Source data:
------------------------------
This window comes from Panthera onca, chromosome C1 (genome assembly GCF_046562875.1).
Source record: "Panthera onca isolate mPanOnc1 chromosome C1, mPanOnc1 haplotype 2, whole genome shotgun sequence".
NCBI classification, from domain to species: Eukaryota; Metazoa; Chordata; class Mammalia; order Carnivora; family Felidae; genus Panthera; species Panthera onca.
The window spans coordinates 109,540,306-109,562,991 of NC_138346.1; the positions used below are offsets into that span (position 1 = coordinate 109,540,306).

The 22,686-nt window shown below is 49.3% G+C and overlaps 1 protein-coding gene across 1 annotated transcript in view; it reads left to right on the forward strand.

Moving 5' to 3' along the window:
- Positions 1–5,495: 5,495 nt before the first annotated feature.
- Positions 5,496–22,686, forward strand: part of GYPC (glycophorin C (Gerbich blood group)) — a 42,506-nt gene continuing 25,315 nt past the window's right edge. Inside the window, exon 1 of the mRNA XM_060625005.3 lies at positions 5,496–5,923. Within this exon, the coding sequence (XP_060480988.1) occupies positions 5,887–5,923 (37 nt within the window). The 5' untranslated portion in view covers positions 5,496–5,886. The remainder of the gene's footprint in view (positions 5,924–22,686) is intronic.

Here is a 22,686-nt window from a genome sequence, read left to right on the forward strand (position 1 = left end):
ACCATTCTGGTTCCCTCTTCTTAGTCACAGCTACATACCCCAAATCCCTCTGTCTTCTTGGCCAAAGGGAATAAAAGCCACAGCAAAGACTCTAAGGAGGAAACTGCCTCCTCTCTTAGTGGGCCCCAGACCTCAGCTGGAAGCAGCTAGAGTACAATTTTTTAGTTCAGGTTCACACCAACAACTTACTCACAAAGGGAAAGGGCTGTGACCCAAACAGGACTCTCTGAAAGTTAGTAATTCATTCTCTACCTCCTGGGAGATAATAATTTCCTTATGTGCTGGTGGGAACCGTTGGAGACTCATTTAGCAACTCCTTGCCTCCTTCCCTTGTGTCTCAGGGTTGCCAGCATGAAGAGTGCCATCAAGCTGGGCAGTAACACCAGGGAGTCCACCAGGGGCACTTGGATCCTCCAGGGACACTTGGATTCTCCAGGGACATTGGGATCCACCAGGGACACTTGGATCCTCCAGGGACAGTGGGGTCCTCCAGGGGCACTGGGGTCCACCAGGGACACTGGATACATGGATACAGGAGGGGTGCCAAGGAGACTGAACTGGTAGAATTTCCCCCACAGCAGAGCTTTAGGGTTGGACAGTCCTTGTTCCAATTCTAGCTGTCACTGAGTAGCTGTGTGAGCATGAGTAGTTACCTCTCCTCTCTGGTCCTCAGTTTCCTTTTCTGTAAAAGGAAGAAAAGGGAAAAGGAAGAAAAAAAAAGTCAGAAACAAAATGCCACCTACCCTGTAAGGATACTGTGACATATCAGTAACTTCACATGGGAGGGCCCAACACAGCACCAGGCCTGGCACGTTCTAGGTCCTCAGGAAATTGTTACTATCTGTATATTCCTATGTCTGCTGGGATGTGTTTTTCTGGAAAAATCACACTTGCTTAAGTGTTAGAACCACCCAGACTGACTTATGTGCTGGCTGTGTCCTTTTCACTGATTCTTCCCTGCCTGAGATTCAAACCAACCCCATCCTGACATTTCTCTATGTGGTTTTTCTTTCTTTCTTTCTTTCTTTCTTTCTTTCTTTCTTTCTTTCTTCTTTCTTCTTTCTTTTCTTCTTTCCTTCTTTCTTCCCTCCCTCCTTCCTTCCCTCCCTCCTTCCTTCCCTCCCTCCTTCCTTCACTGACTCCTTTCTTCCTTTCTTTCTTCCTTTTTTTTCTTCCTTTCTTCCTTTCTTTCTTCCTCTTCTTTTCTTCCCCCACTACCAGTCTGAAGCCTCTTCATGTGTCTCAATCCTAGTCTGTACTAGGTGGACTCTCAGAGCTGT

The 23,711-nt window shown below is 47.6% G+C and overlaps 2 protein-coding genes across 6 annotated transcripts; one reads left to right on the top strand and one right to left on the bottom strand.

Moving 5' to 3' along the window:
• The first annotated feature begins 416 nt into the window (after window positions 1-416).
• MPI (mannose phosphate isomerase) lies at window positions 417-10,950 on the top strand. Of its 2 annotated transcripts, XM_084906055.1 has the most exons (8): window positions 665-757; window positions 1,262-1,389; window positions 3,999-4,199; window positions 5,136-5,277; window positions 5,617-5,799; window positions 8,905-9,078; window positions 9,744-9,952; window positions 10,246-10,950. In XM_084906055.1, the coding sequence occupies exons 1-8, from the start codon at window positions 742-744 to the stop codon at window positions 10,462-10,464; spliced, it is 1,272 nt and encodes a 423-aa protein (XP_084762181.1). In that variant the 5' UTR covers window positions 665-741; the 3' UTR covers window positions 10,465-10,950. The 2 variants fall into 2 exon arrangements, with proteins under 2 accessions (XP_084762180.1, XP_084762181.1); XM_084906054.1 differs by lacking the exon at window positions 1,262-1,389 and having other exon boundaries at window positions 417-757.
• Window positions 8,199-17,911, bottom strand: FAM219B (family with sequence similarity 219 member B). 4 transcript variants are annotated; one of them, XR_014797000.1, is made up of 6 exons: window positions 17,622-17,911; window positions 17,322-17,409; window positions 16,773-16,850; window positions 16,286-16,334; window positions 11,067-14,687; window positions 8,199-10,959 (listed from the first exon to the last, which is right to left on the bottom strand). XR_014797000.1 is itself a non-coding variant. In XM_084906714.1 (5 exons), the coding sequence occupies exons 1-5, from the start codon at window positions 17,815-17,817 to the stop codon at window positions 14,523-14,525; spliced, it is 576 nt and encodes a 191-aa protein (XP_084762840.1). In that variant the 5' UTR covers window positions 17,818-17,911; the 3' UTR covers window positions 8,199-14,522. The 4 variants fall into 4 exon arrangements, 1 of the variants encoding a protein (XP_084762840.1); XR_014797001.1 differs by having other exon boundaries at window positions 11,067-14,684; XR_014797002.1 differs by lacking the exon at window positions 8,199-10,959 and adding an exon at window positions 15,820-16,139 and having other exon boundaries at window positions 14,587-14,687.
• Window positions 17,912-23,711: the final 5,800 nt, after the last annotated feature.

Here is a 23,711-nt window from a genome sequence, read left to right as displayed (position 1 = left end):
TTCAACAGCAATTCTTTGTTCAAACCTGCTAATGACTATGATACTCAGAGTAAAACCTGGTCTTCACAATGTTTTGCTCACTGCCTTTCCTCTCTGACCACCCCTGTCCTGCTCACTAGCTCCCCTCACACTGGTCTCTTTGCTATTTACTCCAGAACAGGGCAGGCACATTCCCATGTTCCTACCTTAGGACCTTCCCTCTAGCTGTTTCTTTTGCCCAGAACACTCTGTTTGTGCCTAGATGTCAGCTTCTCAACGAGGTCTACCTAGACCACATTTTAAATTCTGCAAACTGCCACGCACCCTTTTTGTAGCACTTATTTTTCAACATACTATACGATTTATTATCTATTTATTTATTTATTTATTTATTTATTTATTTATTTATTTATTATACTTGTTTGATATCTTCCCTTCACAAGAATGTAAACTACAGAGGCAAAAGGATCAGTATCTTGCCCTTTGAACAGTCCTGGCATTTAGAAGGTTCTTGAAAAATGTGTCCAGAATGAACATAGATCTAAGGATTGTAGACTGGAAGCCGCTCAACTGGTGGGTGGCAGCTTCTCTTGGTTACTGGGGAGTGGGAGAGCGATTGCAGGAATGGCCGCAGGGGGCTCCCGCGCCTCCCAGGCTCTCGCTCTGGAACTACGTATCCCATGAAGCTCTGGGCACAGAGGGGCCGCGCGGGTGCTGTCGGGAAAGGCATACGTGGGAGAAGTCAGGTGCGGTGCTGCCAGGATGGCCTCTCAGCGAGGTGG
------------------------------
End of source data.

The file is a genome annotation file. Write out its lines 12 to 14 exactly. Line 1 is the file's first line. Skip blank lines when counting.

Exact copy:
Moving 5' to 3' along the window:
• The first annotated feature begins 416 nt into the window (after window positions 1-416).
• MPI (mannose phosphate isomerase) lies at window positions 417-10,950 on the top strand. Of its 2 annotated transcripts, XM_084906055.1 has the most exons (8): window positions 665-757; window positions 1,262-1,389; window positions 3,999-4,199; window positions 5,136-5,277; window positions 5,617-5,799; window positions 8,905-9,078; window positions 9,744-9,952; window positions 10,246-10,950. In XM_084906055.1, the coding sequence occupies exons 1-8, from the start codon at window positions 742-744 to the stop codon at window positions 10,462-10,464; spliced, it is 1,272 nt and encodes a 423-aa protein (XP_084762181.1). In that variant the 5' UTR covers window positions 665-741; the 3' UTR covers window positions 10,465-10,950. The 2 variants fall into 2 exon arrangements, with proteins under 2 accessions (XP_084762180.1, XP_084762181.1); XM_084906054.1 differs by lacking the exon at window positions 1,262-1,389 and having other exon boundaries at window positions 417-757.